The new language of intersectionality is one way beyond that—the realization that we're all a collection of diversities. We had this in mind as we created the application process for the On Being Gathering. We were also inspired by the thought and practices of Seth Godin, one of our faculty members, that there's value in taking the time to inquire about and establish purpose as part of the application process. What we're aspiring to have in the room at the On Being Gathering is a spacious and purposeful cross-section of humanity. But this is all a work in progress, and it's been inspiring and sobering in equal measure. We did not anticipate that thousands more beautiful, purposeful humans would apply than we could accommodate. We recognize that everyone who applied is our community, and part of our work ahead will be to continue to weave this whole. We're so grateful to have 1440 as a generous and nimble learning partner in this adventure.
1440 Multiversity: What called you to hold an in-person gathering, and why did you choose 1440 Multiversity as the location?
Krista Tippett: For many years, On Being's far-flung community of listeners and readers expressed a desire to meet in the old-fashioned flesh—to gather as a community. We heard this desire, and shared it, but did not have the organization to make it real.
Then the 1440 Multiversity was created with such a synergy of intentionality and values our project holds dear—a reverence for the beauty of the natural world and of human-centered design; space and time for silence and nourishment as well as learning; an ethos of community and hospitality.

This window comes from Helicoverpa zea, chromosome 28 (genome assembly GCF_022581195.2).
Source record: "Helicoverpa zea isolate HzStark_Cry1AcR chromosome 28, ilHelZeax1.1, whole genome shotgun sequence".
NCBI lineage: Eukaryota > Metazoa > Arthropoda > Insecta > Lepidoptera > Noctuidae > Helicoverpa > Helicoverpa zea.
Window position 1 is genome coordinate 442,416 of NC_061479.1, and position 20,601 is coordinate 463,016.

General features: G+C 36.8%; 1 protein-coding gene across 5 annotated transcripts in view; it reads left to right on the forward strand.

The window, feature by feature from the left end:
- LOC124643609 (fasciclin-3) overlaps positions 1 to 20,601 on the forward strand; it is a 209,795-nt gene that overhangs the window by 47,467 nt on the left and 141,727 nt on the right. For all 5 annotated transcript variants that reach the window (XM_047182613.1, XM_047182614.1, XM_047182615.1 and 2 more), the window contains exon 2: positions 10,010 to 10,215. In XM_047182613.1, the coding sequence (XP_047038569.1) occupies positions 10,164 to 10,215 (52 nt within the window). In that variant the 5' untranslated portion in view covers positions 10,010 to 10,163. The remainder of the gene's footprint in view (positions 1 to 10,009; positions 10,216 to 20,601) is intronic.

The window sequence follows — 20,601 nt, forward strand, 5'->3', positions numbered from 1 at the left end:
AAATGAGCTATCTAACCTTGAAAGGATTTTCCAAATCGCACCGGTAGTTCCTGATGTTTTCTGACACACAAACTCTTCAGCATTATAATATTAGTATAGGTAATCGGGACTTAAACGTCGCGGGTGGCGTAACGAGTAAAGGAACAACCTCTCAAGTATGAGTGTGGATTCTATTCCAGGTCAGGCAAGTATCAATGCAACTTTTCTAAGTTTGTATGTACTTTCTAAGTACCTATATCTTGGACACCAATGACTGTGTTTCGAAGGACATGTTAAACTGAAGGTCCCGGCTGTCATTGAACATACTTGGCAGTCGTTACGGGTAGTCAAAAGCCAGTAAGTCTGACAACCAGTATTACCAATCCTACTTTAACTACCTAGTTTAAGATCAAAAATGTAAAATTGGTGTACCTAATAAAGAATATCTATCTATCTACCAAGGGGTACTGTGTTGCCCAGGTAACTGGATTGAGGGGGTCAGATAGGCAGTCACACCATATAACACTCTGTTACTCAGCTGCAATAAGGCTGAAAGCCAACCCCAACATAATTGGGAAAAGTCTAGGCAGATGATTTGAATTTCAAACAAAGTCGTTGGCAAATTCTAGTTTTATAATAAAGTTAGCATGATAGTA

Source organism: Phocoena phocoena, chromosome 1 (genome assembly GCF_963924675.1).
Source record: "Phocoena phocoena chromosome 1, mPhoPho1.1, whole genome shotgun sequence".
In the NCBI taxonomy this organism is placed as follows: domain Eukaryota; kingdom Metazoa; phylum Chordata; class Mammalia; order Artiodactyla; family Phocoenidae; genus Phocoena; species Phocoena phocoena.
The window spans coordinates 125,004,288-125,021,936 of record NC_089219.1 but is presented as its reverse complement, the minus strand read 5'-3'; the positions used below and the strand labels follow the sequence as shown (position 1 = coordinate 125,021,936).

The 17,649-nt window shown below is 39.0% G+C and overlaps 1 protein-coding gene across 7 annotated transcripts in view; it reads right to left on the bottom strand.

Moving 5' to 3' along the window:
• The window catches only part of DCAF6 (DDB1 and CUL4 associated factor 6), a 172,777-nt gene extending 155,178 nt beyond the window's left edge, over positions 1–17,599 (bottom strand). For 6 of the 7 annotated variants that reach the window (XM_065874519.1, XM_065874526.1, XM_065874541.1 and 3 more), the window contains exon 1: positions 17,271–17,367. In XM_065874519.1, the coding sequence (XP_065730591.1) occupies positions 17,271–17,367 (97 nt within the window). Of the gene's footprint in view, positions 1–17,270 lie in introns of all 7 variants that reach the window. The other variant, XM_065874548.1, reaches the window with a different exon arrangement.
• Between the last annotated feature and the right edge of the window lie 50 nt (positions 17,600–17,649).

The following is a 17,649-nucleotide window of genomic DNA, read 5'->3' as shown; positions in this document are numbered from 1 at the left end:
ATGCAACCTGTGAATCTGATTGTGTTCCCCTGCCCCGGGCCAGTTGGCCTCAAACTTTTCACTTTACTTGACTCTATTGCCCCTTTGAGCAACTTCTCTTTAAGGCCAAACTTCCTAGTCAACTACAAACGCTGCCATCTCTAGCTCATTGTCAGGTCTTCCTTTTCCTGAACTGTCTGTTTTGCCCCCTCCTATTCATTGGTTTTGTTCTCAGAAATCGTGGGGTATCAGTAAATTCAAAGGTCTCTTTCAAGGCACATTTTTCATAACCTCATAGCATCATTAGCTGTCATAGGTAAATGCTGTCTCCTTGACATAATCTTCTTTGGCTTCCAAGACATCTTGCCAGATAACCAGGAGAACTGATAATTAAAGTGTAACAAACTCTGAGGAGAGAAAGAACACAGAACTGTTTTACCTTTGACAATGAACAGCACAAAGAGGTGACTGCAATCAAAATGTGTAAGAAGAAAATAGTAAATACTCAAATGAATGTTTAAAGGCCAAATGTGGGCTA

In early conversations with the great people of 1440, this hospitality was extended to us—to dream about what we might make happen with such a partner. And so the On Being Gathering was born.
1440 Multiversity: Pico Iyer wrote in The Art of Stillness that "the more we can contact others, the more, it sometimes seems, we lose contact with ourselves." This contact issue is a relatively modern problem, but one you (and others, including Maria Popova) seem to be solving with technology (specifically, the internet) that threatens to divide humanity as it unites us. How do we control this powerful tool for good? Or can we control it at all?
Krista Tippett: I'm constantly having this conversation with myself—as a mother as much as a person who works in media. And I've been privileged to interview some very wise people working at the intersection of technology and society.
Here's where I come out, for now: the digital world is a new canvas for the old human condition. Nothing happens on-line that doesn't happen off-line. As powerful as they are, our technologies are in their infancy, we remain the sentient grown-ups in the room, and it is up to us to shape them to human purposes.
We're in catch-up mode on this, for while every human generation has had its own version of disorienting and transformative technologies, ours are distinct in the pace at which they accelerate. Ours are distinct in how intimately they are refashioning basic human experiences like making and leading and learning and belonging. And they are doing so on an amplified screen that throws up all of our beauty and ugliness, our most degrading and our most generative potentials, for the whole world to see.
Our technologies are, in my mind, calling us anew to intentionally take up those core human conversations we long above all else to have, and to have together: what does it mean to be human, how do we want to live, and who will we be to each other?